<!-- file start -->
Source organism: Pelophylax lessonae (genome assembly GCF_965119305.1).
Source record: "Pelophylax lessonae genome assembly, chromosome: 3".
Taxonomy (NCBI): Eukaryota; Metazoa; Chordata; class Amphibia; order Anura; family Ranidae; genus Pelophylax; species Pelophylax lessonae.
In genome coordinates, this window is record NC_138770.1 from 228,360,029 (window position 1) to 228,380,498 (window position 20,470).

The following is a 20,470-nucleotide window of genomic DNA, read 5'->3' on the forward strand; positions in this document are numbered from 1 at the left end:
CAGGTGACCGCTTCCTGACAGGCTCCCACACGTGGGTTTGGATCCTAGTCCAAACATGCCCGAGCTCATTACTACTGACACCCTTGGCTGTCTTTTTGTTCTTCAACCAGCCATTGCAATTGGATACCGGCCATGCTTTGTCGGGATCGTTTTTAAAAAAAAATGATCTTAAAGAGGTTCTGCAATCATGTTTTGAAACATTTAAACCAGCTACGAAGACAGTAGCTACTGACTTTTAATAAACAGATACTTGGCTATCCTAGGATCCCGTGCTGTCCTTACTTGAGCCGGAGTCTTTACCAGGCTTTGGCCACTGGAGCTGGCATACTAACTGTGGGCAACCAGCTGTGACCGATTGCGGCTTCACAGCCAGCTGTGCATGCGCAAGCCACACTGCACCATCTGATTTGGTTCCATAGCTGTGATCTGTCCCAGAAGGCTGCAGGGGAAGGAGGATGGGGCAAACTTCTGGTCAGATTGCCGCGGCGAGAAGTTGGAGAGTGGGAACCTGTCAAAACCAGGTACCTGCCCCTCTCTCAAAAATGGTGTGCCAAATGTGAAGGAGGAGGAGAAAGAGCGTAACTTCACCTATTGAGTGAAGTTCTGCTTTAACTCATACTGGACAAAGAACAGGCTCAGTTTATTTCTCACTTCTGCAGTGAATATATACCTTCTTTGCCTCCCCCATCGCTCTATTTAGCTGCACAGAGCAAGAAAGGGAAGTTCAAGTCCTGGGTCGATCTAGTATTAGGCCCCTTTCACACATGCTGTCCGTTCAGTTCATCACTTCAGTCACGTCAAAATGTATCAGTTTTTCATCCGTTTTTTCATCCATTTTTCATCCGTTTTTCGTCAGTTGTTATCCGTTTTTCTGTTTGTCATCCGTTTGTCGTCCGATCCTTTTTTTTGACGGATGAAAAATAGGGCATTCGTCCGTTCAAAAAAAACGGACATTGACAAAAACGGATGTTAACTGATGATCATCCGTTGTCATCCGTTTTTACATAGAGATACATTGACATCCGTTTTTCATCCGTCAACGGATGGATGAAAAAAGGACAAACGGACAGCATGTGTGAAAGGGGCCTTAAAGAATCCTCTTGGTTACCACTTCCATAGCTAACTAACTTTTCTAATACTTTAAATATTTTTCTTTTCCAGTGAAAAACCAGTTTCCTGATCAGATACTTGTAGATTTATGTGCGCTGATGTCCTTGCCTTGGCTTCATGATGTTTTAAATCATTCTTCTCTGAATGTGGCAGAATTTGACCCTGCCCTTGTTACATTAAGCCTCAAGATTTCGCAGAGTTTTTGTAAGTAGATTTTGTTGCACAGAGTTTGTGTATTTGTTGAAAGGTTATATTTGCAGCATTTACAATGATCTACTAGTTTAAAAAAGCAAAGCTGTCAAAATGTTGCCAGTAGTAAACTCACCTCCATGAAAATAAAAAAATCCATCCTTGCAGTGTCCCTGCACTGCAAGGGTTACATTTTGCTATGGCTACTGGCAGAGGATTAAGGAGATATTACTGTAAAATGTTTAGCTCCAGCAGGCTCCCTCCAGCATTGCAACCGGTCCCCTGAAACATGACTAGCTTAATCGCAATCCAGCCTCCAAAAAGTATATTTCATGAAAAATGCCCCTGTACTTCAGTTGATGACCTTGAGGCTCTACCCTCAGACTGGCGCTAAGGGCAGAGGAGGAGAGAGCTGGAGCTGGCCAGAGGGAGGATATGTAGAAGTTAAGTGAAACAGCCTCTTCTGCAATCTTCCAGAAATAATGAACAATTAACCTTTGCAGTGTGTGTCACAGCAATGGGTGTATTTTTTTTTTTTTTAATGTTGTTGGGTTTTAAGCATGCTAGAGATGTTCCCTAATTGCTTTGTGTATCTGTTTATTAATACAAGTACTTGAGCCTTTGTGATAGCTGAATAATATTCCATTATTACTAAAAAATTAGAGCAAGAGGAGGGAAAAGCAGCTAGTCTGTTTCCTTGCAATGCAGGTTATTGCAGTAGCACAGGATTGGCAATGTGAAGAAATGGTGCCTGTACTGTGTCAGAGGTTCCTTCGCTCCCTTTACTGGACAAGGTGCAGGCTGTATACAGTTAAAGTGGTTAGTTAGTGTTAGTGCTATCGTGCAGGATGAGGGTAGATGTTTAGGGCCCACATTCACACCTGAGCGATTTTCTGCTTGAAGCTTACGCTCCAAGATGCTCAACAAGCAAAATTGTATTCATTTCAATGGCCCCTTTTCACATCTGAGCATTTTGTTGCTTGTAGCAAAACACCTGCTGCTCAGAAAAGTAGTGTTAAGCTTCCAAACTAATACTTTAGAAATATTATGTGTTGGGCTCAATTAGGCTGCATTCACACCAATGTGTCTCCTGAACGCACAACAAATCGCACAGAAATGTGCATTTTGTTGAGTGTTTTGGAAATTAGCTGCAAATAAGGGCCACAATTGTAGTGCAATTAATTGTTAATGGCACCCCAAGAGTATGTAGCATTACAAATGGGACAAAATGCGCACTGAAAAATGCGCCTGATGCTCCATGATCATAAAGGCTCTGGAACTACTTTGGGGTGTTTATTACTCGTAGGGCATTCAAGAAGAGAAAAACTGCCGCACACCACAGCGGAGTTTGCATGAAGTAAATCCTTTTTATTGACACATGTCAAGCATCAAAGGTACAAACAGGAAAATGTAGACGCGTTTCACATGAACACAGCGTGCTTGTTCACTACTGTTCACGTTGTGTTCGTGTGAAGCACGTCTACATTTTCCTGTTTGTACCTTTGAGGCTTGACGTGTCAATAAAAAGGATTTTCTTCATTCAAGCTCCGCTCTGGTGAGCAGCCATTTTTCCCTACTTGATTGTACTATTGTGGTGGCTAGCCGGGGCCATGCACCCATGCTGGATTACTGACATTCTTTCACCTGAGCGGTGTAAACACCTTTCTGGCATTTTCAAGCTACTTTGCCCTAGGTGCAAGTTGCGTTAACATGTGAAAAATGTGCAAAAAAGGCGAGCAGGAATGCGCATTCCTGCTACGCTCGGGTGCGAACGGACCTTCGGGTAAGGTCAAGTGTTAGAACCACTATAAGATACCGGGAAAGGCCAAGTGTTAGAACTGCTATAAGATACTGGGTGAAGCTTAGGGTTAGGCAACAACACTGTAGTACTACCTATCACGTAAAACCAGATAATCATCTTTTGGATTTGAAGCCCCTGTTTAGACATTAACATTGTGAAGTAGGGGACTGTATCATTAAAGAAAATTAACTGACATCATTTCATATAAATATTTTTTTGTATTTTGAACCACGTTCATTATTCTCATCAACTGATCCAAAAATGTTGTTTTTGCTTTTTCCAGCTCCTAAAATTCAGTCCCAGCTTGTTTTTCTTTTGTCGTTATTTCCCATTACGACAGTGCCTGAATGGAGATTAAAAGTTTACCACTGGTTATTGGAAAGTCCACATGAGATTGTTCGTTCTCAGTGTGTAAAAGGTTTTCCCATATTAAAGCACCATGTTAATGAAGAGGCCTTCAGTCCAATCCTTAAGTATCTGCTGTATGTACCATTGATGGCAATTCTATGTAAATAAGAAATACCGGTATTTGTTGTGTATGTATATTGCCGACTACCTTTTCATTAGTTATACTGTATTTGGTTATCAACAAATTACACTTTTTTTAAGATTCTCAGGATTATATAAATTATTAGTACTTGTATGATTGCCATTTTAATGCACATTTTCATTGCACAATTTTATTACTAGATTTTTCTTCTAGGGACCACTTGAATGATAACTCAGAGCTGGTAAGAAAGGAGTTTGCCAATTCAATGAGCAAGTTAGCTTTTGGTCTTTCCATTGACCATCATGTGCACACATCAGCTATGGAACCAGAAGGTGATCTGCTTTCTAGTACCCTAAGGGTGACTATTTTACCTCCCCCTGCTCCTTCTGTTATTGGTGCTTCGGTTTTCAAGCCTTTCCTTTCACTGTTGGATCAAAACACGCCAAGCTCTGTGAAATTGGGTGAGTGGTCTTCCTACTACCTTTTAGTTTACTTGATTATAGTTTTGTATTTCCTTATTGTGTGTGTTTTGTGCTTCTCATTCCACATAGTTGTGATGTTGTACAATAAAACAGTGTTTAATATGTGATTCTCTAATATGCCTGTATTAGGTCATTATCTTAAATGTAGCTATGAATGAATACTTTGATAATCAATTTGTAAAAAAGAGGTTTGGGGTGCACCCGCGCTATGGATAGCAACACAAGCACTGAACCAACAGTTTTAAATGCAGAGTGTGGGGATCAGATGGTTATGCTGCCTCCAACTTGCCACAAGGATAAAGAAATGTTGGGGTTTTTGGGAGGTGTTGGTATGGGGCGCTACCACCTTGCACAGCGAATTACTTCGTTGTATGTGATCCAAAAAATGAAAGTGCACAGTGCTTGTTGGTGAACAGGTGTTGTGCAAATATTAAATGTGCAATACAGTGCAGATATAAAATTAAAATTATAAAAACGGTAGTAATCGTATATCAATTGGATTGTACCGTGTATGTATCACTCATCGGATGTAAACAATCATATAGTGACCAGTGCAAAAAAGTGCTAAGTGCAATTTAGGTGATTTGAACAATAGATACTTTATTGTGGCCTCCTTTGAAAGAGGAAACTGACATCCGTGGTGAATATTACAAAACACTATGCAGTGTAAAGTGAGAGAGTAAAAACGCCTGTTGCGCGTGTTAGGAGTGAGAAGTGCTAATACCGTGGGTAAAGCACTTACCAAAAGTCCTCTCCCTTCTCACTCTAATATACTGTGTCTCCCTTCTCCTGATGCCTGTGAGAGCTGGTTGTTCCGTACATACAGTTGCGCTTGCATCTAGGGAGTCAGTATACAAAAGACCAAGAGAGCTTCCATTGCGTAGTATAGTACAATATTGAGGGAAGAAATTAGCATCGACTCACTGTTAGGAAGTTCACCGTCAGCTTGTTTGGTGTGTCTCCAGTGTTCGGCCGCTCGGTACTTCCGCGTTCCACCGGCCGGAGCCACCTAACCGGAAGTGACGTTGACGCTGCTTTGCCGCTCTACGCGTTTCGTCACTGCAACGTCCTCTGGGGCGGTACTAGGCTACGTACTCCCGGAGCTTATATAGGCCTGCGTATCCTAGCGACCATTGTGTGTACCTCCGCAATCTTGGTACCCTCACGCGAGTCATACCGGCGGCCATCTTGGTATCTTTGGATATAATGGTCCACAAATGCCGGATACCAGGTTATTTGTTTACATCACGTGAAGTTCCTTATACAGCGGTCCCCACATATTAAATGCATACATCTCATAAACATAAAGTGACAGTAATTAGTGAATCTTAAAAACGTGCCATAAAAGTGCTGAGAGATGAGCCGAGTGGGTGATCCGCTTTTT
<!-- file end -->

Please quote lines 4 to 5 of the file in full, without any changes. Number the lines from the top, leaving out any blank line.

In genome coordinates, this window is record NC_138770.1 from 228,360,029 (window position 1) to 228,380,498 (window position 20,470).

The following is a 20,470-nucleotide window of genomic DNA, read 5'->3' on the forward strand; positions in this document are numbered from 1 at the left end: